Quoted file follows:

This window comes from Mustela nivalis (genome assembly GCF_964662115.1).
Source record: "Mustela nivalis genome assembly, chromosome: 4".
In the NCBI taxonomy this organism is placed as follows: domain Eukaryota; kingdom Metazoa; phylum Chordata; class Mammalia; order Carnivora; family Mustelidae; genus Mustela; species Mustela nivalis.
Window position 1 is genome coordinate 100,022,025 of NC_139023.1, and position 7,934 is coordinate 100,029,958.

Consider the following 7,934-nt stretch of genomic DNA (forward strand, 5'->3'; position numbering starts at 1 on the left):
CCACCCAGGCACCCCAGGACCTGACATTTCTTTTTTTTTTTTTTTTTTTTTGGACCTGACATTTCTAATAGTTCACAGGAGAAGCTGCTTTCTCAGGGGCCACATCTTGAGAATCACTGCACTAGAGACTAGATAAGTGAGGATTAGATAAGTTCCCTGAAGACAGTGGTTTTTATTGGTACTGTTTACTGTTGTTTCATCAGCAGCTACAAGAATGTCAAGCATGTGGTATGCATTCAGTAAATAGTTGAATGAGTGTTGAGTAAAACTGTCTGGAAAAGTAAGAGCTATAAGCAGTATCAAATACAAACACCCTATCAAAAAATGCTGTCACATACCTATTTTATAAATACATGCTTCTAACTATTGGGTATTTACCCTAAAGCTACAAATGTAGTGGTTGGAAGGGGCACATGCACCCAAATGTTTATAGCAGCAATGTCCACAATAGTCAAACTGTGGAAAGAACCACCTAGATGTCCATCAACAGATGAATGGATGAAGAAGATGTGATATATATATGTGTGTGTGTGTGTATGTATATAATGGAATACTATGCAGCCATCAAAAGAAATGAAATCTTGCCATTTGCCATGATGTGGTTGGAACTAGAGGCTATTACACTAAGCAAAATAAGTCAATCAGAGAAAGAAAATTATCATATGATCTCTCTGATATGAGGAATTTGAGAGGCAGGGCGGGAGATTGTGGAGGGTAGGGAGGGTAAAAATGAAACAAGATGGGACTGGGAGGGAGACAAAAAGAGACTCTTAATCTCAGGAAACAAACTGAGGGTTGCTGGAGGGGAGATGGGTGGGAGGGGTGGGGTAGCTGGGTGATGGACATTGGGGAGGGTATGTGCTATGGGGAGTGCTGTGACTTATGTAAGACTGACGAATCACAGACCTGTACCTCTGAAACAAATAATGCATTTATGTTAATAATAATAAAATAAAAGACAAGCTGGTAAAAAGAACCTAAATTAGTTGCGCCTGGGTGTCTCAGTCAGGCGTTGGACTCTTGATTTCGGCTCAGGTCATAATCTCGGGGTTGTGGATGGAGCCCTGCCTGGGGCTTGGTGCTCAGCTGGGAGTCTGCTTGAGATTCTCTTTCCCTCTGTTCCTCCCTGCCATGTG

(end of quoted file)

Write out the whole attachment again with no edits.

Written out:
This window comes from Mustela nivalis (genome assembly GCF_964662115.1).
Source record: "Mustela nivalis genome assembly, chromosome: 4".
In the NCBI taxonomy this organism is placed as follows: domain Eukaryota; kingdom Metazoa; phylum Chordata; class Mammalia; order Carnivora; family Mustelidae; genus Mustela; species Mustela nivalis.
Window position 1 is genome coordinate 100,022,025 of NC_139023.1, and position 7,934 is coordinate 100,029,958.

Consider the following 7,934-nt stretch of genomic DNA (forward strand, 5'->3'; position numbering starts at 1 on the left):
CCACCCAGGCACCCCAGGACCTGACATTTCTTTTTTTTTTTTTTTTTTTTTGGACCTGACATTTCTAATAGTTCACAGGAGAAGCTGCTTTCTCAGGGGCCACATCTTGAGAATCACTGCACTAGAGACTAGATAAGTGAGGATTAGATAAGTTCCCTGAAGACAGTGGTTTTTATTGGTACTGTTTACTGTTGTTTCATCAGCAGCTACAAGAATGTCAAGCATGTGGTATGCATTCAGTAAATAGTTGAATGAGTGTTGAGTAAAACTGTCTGGAAAAGTAAGAGCTATAAGCAGTATCAAATACAAACACCCTATCAAAAAATGCTGTCACATACCTATTTTATAAATACATGCTTCTAACTATTGGGTATTTACCCTAAAGCTACAAATGTAGTGGTTGGAAGGGGCACATGCACCCAAATGTTTATAGCAGCAATGTCCACAATAGTCAAACTGTGGAAAGAACCACCTAGATGTCCATCAACAGATGAATGGATGAAGAAGATGTGATATATATATGTGTGTGTGTGTGTATGTATATAATGGAATACTATGCAGCCATCAAAAGAAATGAAATCTTGCCATTTGCCATGATGTGGTTGGAACTAGAGGCTATTACACTAAGCAAAATAAGTCAATCAGAGAAAGAAAATTATCATATGATCTCTCTGATATGAGGAATTTGAGAGGCAGGGCGGGAGATTGTGGAGGGTAGGGAGGGTAAAAATGAAACAAGATGGGACTGGGAGGGAGACAAAAAGAGACTCTTAATCTCAGGAAACAAACTGAGGGTTGCTGGAGGGGAGATGGGTGGGAGGGGTGGGGTAGCTGGGTGATGGACATTGGGGAGGGTATGTGCTATGGGGAGTGCTGTGACTTATGTAAGACTGACGAATCACAGACCTGTACCTCTGAAACAAATAATGCATTTATGTTAATAATAATAAAATAAAAGACAAGCTGGTAAAAAGAACCTAAATTAGTTGCGCCTGGGTGTCTCAGTCAGGCGTTGGACTCTTGATTTCGGCTCAGGTCATAATCTCGGGGTTGTGGATGGAGCCCTGCCTGGGGCTTGGTGCTCAGCTGGGAGTCTGCTTGAGATTCTCTTTCCCTCTGTTCCTCCCTGCCATGTG